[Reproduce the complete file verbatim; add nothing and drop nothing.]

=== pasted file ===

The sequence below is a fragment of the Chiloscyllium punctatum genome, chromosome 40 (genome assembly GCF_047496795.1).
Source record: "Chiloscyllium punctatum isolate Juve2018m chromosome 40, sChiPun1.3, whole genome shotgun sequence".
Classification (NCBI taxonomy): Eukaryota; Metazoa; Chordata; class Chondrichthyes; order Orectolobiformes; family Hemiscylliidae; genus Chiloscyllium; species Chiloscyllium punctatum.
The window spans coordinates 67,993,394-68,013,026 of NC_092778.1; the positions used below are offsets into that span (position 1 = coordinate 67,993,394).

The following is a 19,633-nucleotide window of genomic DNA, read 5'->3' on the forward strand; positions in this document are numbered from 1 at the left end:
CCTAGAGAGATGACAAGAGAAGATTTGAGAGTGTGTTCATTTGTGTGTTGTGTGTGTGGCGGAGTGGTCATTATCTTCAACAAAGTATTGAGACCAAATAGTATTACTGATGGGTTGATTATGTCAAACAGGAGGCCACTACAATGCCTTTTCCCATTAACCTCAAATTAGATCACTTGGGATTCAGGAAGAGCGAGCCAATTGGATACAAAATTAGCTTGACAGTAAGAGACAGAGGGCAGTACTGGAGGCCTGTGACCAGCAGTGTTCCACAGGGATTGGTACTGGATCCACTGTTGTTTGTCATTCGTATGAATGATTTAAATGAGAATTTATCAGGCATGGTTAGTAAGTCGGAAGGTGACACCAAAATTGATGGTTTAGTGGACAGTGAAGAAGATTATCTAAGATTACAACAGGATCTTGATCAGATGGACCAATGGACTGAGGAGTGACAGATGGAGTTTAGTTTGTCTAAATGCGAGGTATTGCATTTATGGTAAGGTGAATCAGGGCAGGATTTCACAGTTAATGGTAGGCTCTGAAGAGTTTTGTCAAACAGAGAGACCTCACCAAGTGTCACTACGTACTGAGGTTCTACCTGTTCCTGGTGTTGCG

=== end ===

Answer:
The sequence below is a fragment of the Chiloscyllium punctatum genome, chromosome 40 (genome assembly GCF_047496795.1).
Source record: "Chiloscyllium punctatum isolate Juve2018m chromosome 40, sChiPun1.3, whole genome shotgun sequence".
Classification (NCBI taxonomy): Eukaryota; Metazoa; Chordata; class Chondrichthyes; order Orectolobiformes; family Hemiscylliidae; genus Chiloscyllium; species Chiloscyllium punctatum.
The window spans coordinates 67,993,394-68,013,026 of NC_092778.1; the positions used below are offsets into that span (position 1 = coordinate 67,993,394).

The following is a 19,633-nucleotide window of genomic DNA, read 5'->3' on the forward strand; positions in this document are numbered from 1 at the left end:
CCTAGAGAGATGACAAGAGAAGATTTGAGAGTGTGTTCATTTGTGTGTTGTGTGTGTGGCGGAGTGGTCATTATCTTCAACAAAGTATTGAGACCAAATAGTATTACTGATGGGTTGATTATGTCAAACAGGAGGCCACTACAATGCCTTTTCCCATTAACCTCAAATTAGATCACTTGGGATTCAGGAAGAGCGAGCCAATTGGATACAAAATTAGCTTGACAGTAAGAGACAGAGGGCAGTACTGGAGGCCTGTGACCAGCAGTGTTCCACAGGGATTGGTACTGGATCCACTGTTGTTTGTCATTCGTATGAATGATTTAAATGAGAATTTATCAGGCATGGTTAGTAAGTCGGAAGGTGACACCAAAATTGATGGTTTAGTGGACAGTGAAGAAGATTATCTAAGATTACAACAGGATCTTGATCAGATGGACCAATGGACTGAGGAGTGACAGATGGAGTTTAGTTTGTCTAAATGCGAGGTATTGCATTTATGGTAAGGTGAATCAGGGCAGGATTTCACAGTTAATGGTAGGCTCTGAAGAGTTTTGTCAAACAGAGAGACCTCACCAAGTGTCACTACGTACTGAGGTTCTACCTGTTCCTGGTGTTGCG